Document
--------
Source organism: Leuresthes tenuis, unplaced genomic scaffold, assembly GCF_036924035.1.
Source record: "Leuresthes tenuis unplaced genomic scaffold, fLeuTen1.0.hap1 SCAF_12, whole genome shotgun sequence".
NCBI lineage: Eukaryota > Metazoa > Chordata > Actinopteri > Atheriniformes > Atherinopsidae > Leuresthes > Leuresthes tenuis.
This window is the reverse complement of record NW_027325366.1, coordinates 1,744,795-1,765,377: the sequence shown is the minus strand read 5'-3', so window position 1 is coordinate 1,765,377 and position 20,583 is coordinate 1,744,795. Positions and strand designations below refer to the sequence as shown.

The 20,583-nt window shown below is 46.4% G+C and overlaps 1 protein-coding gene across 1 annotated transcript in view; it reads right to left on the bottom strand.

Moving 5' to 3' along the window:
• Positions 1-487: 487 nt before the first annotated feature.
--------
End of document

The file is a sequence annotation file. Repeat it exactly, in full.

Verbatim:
Source organism: Leuresthes tenuis, unplaced genomic scaffold, assembly GCF_036924035.1.
Source record: "Leuresthes tenuis unplaced genomic scaffold, fLeuTen1.0.hap1 SCAF_12, whole genome shotgun sequence".
NCBI lineage: Eukaryota > Metazoa > Chordata > Actinopteri > Atheriniformes > Atherinopsidae > Leuresthes > Leuresthes tenuis.
This window is the reverse complement of record NW_027325366.1, coordinates 1,744,795-1,765,377: the sequence shown is the minus strand read 5'-3', so window position 1 is coordinate 1,765,377 and position 20,583 is coordinate 1,744,795. Positions and strand designations below refer to the sequence as shown.

The 20,583-nt window shown below is 46.4% G+C and overlaps 1 protein-coding gene across 1 annotated transcript in view; it reads right to left on the bottom strand.

Moving 5' to 3' along the window:
• Positions 1-487: 487 nt before the first annotated feature.